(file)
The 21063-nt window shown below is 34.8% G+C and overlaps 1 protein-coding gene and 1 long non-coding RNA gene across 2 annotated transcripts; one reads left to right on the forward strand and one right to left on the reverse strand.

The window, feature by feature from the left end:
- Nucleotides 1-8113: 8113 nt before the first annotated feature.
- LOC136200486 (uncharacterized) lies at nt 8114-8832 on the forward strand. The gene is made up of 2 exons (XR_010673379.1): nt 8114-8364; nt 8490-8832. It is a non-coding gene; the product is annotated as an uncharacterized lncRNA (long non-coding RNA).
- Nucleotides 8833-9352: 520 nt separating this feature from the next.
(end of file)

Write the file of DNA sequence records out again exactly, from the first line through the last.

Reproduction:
The 21063-nt window shown below is 34.8% G+C and overlaps 1 protein-coding gene and 1 long non-coding RNA gene across 2 annotated transcripts; one reads left to right on the forward strand and one right to left on the reverse strand.

The window, feature by feature from the left end:
- Nucleotides 1-8113: 8113 nt before the first annotated feature.
- LOC136200486 (uncharacterized) lies at nt 8114-8832 on the forward strand. The gene is made up of 2 exons (XR_010673379.1): nt 8114-8364; nt 8490-8832. It is a non-coding gene; the product is annotated as an uncharacterized lncRNA (long non-coding RNA).
- Nucleotides 8833-9352: 520 nt separating this feature from the next.